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E01669: Gregory of Nyssa in his Life of *Makrina (ascetic S00899), written in Greek in the early 380s, reports that Makrina has the mystical name 'Thekla', after *Thekla of Seleucia (follower of the Apostle Paul, S00092), due to a dream vision experienced by her mother during her birth. Written in Cappadocia (central Asia Minor).

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posted on 27.06.2016, 00:00 by erizos
Gregory of Nyssa, Life of *Makrina (CPG 3166, BHG 1012)

For the context of this passage, see E01660

2.20-34

εὐθὺς ἐν ταῖς πρώταις ὠδῖσι ταύτης γίνεται μήτηρ· καὶ ἐπειδὴ παρῆν ὁ καιρός, καθ᾽ ὃν ἔδει λυθῆναι τὴν ὠδῖνα τῷ τόκῳ, εἰς ὕπνον τραπεῖσα φέρειν ἐδόκει διὰ χειρὸς τὸ ἔτι ὑπὸ τῶν σπλάγχνων περιεχόμενον καί τινα ἐν εἴδει καὶ σχήματι μεγαλοπρεπεστέρῳ ἢ κατὰ ἄνθρωπον ἐπιφανέντα προσειπεῖν τὴν βασταζομένην ἐκ τοῦ ὀνόματος Θέκλης· ἐκείνης τῆς Θέκλης, ἧς πολὺς ἐν ταῖς παρθένοις ὁ λόγος. ποιήσαντα δὲ τοῦτο καὶ μαρτυράμενον εἰς τρὶς μεταστῆναι τῶν ὄψεων καὶ δοῦναι τῇ ὠδῖνι τὴν εὐκολίαν, ὡς ὁμοῦ τε τοῦ ὕπνου αὐτὴν διαναστῆναι καὶ τὸ ἐνύπνιον ὕπαρ ἰδεῖν. τὸ μὲν οὖν ὄνομα τὸ κεκρυμμένον ἐκεῖνο ἦν. δοκεῖ δέ μοι μὴ τοσοῦτον πρὸς τὴν ὀνοματικὴν κλῆσιν ὁδηγῶν τὴν γειναμένην ὁ ἐπιφανεὶς τοῦτο προσφθέγξασθαι, ἀλλὰ τὸν βίον προειπεῖν τῆς νέας καὶ τὴν τῆς προαιρέσεως ὁμοιότητα διὰ τῆς ὁμωνυμίας αἰνίξασθαι.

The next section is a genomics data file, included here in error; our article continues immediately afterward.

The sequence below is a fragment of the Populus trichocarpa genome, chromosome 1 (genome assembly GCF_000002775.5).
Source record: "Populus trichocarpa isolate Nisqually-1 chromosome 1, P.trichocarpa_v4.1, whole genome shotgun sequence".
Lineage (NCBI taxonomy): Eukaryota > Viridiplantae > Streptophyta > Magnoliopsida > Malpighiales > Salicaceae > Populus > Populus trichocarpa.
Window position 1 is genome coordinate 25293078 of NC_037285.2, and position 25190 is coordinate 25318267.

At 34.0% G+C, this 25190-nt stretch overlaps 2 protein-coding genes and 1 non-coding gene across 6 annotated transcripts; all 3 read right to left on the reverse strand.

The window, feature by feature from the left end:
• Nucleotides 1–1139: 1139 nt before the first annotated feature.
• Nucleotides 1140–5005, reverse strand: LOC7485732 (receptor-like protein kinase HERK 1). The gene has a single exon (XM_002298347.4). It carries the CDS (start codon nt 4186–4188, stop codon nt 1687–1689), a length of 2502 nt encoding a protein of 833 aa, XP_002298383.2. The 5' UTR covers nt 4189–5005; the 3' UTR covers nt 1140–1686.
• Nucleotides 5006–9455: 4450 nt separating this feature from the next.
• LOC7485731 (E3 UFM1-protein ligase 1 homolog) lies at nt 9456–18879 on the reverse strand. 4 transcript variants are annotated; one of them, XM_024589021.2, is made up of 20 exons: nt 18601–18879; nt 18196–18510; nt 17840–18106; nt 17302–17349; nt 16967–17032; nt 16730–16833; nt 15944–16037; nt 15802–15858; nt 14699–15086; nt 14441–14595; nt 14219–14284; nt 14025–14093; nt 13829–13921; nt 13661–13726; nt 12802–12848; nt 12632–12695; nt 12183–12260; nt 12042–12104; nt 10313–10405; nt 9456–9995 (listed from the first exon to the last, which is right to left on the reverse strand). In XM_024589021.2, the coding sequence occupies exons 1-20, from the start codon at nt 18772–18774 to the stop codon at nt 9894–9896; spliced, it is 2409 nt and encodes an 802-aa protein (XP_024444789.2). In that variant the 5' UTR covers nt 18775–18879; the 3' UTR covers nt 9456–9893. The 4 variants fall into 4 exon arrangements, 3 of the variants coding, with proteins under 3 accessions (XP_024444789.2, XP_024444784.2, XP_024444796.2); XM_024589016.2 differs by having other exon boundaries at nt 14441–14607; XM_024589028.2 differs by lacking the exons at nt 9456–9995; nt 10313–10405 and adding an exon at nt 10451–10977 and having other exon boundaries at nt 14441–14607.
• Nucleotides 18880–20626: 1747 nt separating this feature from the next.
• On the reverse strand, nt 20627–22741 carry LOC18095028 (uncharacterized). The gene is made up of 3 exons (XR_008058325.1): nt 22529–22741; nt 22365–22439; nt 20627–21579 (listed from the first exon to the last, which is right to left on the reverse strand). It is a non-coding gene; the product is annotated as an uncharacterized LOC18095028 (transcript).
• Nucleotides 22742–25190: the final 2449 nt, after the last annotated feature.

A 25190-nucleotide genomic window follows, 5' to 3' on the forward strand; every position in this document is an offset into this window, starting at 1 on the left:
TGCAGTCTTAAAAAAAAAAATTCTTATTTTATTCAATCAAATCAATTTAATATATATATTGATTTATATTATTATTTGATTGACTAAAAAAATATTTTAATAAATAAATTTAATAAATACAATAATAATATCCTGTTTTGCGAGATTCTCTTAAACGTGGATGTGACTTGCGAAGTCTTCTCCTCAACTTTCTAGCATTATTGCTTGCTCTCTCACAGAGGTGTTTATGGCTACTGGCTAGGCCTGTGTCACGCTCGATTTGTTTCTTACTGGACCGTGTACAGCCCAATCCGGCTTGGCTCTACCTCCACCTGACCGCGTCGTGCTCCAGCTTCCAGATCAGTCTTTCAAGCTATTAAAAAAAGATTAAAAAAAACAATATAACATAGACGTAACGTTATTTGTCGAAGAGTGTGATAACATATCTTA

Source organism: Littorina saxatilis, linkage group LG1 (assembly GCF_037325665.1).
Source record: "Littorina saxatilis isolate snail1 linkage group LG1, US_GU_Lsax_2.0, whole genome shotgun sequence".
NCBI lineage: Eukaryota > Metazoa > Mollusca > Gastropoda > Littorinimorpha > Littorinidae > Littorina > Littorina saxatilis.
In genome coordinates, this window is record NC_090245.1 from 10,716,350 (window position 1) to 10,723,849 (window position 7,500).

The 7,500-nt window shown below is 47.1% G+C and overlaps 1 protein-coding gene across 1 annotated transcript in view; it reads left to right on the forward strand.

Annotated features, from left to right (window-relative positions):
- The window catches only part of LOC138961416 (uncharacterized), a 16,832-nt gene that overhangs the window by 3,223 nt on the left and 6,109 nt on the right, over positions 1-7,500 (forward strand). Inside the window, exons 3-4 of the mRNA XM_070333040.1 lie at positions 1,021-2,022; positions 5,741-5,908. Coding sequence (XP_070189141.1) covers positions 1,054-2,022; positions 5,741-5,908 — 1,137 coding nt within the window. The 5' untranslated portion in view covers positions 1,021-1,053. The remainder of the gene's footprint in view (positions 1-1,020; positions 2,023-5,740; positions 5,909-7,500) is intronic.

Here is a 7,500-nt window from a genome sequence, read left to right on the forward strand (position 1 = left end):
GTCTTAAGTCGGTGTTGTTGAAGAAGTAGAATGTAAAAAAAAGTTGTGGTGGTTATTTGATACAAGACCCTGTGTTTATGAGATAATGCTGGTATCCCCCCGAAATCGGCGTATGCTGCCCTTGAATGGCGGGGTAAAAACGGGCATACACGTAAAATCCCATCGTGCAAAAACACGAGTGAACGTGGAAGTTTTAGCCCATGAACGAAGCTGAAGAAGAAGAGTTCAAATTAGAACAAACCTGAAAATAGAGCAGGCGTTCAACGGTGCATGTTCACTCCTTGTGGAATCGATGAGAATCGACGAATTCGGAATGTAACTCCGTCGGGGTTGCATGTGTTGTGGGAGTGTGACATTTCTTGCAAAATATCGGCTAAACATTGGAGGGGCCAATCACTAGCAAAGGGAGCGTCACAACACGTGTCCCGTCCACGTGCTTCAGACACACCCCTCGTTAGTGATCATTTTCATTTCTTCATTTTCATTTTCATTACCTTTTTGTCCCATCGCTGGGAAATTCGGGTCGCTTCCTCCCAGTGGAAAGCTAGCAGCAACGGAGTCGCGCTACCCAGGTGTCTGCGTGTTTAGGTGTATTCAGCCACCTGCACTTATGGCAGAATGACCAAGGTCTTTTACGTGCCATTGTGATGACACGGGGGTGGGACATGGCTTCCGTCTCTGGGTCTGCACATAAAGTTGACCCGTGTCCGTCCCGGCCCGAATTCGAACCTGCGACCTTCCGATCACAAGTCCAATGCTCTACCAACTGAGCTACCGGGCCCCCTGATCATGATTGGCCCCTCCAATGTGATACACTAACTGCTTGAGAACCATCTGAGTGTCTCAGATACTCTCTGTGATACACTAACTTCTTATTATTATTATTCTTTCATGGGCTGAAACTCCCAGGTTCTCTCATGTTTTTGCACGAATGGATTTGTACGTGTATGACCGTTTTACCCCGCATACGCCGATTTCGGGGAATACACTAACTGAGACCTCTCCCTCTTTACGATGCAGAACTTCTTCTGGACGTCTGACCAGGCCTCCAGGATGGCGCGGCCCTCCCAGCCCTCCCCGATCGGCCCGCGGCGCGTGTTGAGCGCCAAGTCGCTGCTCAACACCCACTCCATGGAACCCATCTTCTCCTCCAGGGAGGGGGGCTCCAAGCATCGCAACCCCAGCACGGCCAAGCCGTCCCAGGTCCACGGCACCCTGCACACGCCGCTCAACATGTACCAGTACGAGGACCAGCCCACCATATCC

‘Immediately, in her first pregnancy, she (Emmeleia) became her (Makrina’s) mother. When the due time came for her to be freed from her pangs in delivery, she fell into a sleep and saw that she was carrying in her arms the baby which was still contained by her womb; a man appeared, of a form and appearance grander than human, and addressed the girl she was carrying by the name of Thekla – that Thekla whose renown is great among the virgins. He did so and had her affirm three times, and vanished from her sight granting ease to her labour, so that she awoke from her sleep and saw in living what she had seen in her dream. That then was her secret name. But it seems to me that the apparition spoke that way not so much to guide the mother in the giving of a name, as to foretell the way of living of the girl and to indicate, by the sharing of the same name, the sharing of the same choice of life.’

Text: Maraval 1971
Translation: Silvas 2008

History

Evidence ID

E01669

Saint Name

Thekla, follower of Apostle Paul : S00092 Makrina the Younger, ascetic in Pontus, ob. 379 : S00899

Saint Name in Source

Θέκλα Μακρίνα

Type of Evidence

Literary - Hagiographical - Lives of saint Literary - Letters

Language

Greek

Evidence not before

379

Evidence not after

385

Activity not before

325

Activity not after

335

Place of Evidence - Region

Asia Minor

Place of Evidence - City, village, etc

Nȳsa

Place of evidence - City name in other Language(s)

Nȳsa Nicomedia Νικομήδεια Nikomēdeia Izmit Πραίνετος Prainetos Nicomedia

Major author/Major anonymous work

Gregory of Nyssa

Cult activities - Non Liturgical Practices and Customs

Explicit naming a child, or oneself, after a saint